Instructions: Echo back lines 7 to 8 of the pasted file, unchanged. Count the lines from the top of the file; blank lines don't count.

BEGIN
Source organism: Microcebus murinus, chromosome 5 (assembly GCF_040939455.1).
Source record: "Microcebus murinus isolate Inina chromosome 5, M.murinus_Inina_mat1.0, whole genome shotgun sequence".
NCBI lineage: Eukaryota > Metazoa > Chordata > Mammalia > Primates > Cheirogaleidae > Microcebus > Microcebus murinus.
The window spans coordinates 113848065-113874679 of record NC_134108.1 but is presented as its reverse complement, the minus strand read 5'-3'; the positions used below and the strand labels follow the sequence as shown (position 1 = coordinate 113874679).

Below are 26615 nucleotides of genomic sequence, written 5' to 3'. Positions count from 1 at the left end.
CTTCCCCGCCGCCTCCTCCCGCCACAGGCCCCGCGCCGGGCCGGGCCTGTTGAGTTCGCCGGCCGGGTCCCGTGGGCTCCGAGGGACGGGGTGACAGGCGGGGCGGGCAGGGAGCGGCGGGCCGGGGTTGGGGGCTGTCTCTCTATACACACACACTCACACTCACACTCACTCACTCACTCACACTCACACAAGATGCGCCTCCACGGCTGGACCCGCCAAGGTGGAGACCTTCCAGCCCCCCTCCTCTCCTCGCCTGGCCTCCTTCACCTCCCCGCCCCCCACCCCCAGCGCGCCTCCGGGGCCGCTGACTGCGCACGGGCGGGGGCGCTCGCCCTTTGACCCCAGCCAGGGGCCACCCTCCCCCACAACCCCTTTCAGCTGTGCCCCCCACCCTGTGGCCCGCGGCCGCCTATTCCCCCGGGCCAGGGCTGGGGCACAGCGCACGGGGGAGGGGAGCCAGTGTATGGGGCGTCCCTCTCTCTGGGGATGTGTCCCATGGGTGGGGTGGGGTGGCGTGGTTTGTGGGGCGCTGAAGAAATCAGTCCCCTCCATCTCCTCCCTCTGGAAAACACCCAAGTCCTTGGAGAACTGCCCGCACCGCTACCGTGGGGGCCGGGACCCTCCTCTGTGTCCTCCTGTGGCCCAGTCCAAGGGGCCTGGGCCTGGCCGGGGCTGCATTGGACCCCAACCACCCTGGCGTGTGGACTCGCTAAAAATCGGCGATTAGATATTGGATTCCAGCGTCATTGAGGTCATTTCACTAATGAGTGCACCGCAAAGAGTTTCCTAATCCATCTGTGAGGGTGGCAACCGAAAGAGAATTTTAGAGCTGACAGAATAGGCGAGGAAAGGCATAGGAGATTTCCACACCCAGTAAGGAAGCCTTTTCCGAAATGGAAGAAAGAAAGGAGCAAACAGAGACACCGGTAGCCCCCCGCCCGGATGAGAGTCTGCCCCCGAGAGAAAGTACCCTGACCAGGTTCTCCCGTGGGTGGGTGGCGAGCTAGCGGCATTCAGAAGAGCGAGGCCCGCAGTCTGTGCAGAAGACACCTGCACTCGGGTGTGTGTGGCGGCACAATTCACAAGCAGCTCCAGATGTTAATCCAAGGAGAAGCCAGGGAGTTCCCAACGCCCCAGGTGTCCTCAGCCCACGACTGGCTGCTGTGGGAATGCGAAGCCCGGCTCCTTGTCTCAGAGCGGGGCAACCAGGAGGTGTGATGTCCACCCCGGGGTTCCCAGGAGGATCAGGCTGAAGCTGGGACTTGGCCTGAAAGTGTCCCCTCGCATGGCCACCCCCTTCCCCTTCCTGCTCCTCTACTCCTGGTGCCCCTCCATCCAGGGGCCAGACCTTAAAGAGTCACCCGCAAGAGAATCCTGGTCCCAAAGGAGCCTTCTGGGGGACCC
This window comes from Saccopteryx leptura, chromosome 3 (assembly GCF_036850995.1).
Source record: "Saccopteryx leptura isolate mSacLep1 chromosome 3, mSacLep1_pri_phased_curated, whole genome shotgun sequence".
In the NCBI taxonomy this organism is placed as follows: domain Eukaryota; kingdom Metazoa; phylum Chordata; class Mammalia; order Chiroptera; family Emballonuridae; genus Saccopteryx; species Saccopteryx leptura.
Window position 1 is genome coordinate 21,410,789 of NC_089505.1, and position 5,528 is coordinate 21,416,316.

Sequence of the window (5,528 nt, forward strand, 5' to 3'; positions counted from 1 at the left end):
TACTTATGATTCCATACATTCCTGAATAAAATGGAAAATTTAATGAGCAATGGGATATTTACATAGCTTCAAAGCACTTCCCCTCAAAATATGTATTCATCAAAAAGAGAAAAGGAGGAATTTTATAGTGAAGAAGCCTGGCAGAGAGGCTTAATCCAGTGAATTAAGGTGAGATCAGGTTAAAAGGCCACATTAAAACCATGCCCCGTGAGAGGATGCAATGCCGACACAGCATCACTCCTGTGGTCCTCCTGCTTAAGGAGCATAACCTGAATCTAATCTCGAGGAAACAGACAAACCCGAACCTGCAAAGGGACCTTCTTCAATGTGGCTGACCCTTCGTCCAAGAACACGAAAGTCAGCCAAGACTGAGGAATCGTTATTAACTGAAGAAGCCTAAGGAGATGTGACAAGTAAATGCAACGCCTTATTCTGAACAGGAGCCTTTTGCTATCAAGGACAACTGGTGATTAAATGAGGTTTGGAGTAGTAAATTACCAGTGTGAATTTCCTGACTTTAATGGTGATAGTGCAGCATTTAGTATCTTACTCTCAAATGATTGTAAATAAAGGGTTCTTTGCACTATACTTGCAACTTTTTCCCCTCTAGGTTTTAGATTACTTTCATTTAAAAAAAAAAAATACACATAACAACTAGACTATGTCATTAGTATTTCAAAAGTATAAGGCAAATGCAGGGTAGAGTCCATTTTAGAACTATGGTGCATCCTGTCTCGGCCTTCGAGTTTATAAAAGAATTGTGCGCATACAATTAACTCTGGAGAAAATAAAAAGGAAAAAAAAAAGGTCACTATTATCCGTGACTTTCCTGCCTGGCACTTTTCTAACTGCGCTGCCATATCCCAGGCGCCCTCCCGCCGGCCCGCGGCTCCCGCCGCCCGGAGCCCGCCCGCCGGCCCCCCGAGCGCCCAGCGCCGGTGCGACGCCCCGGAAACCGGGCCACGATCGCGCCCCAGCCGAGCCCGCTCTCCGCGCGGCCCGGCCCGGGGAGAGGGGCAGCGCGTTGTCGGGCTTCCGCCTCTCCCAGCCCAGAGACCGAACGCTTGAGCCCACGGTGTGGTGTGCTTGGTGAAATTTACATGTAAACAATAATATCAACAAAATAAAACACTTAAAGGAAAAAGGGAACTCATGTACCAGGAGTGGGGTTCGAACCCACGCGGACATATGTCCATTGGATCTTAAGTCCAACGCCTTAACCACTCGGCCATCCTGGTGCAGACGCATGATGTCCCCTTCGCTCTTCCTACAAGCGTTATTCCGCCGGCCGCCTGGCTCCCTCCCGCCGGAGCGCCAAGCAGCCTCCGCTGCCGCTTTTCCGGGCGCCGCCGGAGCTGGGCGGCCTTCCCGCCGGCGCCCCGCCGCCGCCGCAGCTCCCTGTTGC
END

This window comes from Saccopteryx leptura, chromosome 3 (assembly GCF_036850995.1).
Source record: "Saccopteryx leptura isolate mSacLep1 chromosome 3, mSacLep1_pri_phased_curated, whole genome shotgun sequence".